As you may have noticed, I moved the entire site contents to Mercurial a month or so ago, and since then I’ve also adopted it as my main SCM, using it not only for Yaki development but also to keep track of changes to my
Scripts folder, assorted machine configuration files, etc.
And I’m loving it. I can sit at any machine, start typing away, commit stuff as I go along, and then push stuff back to this site when I’m happy with it – Mercurial has so far been very forgiving when it comes to merging multiple changesets from several machines (often with somewhat out-of-sync local copies of the content).
In terms of scale, it’s been working fine with the 11000 static files that comprise this site’s raw markup and media (plus the assorted 3K that the local Yaki instance consists of), so I daresay it can handle the workload just fine.
Three things that I’ve found absolutely invaluable along the way were:
Being able to just do
sudo port install mercurial and enjoying painless setup is, as usual, the best possible testament to the BSD way of doing things.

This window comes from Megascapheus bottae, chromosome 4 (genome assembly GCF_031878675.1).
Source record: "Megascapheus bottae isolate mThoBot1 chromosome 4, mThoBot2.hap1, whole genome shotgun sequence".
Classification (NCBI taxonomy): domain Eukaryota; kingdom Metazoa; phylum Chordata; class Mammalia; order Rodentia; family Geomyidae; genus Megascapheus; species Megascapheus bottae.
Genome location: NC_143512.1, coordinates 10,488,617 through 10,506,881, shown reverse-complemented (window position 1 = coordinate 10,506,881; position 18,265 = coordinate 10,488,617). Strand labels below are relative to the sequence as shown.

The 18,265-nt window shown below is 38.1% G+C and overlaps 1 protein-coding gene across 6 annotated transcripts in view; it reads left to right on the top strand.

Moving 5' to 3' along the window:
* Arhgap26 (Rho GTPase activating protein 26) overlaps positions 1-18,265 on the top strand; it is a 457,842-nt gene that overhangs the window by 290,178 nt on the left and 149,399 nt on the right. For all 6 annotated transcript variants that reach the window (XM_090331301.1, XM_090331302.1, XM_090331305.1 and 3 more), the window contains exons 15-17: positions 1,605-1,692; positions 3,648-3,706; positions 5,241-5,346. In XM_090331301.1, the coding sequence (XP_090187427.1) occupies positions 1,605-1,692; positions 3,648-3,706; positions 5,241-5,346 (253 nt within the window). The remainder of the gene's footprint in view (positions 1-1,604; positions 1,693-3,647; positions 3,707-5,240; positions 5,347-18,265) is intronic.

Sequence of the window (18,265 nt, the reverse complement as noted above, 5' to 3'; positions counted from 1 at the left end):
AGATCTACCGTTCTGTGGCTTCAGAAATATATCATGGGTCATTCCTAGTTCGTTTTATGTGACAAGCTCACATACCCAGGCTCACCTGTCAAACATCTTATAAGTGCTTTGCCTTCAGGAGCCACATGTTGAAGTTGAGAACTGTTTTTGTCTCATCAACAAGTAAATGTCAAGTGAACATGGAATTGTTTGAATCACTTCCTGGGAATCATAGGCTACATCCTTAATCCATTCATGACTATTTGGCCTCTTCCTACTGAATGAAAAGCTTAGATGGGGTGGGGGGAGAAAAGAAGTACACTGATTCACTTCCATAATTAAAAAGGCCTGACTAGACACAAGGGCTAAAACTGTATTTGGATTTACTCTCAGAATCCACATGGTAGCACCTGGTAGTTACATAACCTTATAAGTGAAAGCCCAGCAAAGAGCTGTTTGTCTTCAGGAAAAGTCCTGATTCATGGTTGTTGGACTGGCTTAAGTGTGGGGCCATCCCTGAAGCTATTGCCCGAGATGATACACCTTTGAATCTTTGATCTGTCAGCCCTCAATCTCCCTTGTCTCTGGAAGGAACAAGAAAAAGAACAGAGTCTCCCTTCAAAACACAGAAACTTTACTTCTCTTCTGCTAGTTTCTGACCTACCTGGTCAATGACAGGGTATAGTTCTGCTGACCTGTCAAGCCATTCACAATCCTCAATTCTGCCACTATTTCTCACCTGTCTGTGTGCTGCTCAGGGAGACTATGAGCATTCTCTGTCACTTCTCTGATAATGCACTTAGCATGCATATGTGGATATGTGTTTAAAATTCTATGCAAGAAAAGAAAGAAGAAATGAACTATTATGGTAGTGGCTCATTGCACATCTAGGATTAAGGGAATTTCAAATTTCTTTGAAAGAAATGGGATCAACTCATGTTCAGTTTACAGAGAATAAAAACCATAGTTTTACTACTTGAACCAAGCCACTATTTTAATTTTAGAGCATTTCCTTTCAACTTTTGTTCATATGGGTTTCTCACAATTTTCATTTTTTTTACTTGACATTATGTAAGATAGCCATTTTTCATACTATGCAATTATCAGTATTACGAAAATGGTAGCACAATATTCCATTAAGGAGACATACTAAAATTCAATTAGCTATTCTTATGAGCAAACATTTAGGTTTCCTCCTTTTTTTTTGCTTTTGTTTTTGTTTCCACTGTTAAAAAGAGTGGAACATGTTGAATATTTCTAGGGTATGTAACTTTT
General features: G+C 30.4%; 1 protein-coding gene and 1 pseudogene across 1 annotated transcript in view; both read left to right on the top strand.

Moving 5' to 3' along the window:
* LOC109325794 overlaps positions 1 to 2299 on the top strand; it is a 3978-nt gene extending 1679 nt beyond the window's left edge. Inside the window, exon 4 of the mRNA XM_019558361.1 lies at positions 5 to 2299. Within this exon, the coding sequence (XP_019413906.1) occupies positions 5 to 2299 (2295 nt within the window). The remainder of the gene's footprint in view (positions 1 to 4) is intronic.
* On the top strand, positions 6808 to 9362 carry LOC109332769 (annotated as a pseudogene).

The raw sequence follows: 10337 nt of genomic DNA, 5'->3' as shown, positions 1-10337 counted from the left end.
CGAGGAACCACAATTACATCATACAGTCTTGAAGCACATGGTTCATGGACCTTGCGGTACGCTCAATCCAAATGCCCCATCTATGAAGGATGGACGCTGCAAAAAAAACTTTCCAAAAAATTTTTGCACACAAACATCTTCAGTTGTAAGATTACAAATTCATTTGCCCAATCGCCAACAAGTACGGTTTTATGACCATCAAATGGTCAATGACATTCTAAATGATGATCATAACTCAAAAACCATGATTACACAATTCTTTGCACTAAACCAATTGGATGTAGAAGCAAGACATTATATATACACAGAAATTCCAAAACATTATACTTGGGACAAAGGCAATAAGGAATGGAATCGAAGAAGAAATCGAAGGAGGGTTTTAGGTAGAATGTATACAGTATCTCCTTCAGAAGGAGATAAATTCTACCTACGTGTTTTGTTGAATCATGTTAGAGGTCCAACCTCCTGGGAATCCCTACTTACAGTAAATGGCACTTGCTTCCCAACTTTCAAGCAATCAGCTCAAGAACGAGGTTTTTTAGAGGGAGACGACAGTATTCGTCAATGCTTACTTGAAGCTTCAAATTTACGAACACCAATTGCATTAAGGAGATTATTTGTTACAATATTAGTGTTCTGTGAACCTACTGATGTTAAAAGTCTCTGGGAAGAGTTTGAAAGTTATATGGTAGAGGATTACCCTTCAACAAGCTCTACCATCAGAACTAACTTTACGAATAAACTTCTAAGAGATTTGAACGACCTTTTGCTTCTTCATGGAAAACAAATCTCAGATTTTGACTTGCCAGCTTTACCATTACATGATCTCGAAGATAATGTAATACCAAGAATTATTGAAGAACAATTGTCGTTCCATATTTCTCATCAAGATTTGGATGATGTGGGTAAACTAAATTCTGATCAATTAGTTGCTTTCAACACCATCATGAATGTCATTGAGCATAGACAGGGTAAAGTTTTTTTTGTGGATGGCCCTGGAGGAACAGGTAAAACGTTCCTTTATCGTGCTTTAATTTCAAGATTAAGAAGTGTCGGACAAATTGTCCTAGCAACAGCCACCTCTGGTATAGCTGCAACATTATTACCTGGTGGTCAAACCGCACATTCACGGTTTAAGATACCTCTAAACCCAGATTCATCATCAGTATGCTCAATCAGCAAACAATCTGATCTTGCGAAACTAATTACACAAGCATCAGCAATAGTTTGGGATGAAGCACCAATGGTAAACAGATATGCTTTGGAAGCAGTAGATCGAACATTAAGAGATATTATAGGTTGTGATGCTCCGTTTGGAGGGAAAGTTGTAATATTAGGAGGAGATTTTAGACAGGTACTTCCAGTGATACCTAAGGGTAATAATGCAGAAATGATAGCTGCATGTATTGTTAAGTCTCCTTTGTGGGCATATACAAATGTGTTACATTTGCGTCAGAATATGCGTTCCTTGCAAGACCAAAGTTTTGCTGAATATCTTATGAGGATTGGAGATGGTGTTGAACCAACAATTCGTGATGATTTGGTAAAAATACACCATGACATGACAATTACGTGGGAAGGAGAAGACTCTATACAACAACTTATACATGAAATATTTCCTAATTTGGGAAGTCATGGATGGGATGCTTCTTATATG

TextMate by itself is, of course, plenty good enough for anything coding-related.
But being able to type
mate ~/space/foo/index.txt (or dragging the entire folder and pecking through the file tree) makes it tremendously easy to manage this site1.
3. A Trivial Custom Hook
Since my local clones all have the default repository set as the servers’ (which they access over an SSH URL),
hg push already did nearly the right thing – but the changes were not mirrored on the site’s local copy – they were only stored inside the SCM.
To do that, all I needed to do was add a little magic to the server site of things – i.e., adding a
changegroup hook to the server repository:
$ cat space/.hg/hgrc [hooks] changegroup = hg update
This ensures that whenever I push a number of changesets over, the “live” clone is updated automatically, leaving it to Yaki to re-index and re-render content as appropriate. And all I need to publish content is hit
Ctrl-Shift-M and type “push” – TextMate and Mercurial do the rest behind the scenes.
I’ve also started maintaining a Yaki-based shared wiki with a few people, and this approach seems to be working OK (we have different tastes in markup formats and different rhythms for editing, and the Yaki – Mercurial combination seems to be able to cope).
2 Or Markdown, or HTML – right now this site is roughly 95% raw HTML since I migrated from PHPwiki, and as I go along I refactor it into Textile (mostly, since I find it more readable) or Markdown (using Piper or HumaneText on my older machines, and ThisService on my MacBook).